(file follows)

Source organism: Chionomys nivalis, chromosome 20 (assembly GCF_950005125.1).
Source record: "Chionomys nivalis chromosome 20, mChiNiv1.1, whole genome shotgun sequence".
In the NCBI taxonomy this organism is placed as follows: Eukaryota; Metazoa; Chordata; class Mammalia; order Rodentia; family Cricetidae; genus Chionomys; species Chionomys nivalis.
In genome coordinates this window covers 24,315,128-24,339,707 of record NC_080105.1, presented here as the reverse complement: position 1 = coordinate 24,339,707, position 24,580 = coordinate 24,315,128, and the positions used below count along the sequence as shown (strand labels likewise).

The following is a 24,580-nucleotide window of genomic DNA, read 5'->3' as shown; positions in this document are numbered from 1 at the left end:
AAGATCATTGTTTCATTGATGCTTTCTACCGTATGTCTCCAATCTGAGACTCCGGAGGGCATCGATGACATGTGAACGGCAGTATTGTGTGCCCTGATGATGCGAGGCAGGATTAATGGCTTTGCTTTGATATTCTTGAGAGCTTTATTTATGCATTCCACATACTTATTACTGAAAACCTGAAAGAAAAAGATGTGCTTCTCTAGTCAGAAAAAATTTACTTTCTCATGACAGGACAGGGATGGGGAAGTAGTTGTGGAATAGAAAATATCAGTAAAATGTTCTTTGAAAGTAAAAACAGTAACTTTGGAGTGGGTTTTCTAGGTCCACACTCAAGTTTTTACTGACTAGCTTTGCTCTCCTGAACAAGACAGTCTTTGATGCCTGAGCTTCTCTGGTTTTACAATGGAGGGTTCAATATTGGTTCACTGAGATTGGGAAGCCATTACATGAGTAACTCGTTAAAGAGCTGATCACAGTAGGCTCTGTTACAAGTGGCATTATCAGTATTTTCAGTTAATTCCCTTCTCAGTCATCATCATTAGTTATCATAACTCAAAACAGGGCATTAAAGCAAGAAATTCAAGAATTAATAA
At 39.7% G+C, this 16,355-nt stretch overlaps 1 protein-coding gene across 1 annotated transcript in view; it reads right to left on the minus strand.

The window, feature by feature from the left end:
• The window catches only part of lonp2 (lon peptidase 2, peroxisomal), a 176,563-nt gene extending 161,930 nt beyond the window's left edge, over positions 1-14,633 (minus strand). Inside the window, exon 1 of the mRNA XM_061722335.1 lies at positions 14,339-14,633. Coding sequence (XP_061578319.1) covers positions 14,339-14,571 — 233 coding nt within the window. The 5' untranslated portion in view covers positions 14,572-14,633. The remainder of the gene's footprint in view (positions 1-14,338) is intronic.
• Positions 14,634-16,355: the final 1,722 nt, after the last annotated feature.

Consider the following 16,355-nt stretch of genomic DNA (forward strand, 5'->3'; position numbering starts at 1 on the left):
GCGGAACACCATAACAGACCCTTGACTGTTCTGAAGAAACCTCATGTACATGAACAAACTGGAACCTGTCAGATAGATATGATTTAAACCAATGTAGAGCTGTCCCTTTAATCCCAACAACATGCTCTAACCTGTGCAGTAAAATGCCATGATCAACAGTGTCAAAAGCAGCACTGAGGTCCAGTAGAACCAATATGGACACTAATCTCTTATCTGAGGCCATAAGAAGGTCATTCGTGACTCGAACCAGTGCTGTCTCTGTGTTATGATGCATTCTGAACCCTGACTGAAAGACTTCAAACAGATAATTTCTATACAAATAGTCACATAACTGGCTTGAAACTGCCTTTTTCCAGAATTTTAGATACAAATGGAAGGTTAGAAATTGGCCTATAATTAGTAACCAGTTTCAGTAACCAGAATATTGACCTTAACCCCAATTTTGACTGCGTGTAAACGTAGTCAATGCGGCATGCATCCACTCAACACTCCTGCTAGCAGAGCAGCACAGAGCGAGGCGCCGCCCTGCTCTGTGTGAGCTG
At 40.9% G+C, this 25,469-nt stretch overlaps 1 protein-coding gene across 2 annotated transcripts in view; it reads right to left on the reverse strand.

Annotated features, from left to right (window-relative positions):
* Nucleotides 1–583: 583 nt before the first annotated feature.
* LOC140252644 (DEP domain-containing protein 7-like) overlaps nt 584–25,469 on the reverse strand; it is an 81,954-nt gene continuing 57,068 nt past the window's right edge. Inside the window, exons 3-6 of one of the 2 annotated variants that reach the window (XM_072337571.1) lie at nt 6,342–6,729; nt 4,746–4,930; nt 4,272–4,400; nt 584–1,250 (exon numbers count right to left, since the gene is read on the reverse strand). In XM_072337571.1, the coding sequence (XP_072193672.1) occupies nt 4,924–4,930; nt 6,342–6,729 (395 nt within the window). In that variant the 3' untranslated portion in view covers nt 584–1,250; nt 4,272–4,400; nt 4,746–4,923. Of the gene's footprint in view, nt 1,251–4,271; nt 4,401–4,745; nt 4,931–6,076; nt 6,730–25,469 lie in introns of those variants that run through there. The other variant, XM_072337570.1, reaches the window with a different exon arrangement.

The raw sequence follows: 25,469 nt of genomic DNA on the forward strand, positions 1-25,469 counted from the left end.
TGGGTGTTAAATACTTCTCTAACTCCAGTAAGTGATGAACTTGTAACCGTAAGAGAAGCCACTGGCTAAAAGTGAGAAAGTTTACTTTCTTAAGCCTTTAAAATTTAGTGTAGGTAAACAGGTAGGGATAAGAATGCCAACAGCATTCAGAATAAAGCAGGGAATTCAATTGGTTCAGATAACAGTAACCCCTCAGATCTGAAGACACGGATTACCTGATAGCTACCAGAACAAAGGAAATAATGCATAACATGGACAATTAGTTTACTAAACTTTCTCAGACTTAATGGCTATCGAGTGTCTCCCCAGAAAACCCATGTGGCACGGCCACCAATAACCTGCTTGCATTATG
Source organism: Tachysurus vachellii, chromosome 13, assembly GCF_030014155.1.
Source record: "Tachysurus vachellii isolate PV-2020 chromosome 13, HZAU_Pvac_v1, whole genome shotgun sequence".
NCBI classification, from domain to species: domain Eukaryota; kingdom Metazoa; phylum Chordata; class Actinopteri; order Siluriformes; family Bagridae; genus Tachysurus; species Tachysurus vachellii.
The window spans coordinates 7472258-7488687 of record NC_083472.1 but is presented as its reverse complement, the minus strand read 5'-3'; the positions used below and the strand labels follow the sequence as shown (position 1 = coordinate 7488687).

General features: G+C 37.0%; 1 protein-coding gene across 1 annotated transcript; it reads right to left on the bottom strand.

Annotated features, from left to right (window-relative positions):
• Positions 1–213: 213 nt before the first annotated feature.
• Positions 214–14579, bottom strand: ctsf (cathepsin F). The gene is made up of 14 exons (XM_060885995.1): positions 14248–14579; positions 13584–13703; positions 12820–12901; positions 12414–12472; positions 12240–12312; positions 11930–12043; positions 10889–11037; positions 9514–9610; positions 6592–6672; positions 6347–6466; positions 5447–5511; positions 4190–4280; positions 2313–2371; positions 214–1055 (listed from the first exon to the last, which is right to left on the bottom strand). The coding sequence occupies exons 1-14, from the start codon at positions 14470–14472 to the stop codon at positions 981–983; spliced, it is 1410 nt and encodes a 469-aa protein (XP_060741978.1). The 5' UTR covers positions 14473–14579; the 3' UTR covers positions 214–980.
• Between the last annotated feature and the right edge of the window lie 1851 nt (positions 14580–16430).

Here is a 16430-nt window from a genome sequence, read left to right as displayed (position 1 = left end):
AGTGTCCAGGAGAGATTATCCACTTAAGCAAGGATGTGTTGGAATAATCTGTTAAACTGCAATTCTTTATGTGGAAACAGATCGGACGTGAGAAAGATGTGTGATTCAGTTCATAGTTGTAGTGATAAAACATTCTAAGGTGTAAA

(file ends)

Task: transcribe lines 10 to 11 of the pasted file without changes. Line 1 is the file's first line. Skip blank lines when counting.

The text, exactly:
• Positions 14,634-16,355: the final 1,722 nt, after the last annotated feature.

Consider the following 16,355-nt stretch of genomic DNA (forward strand, 5'->3'; position numbering starts at 1 on the left):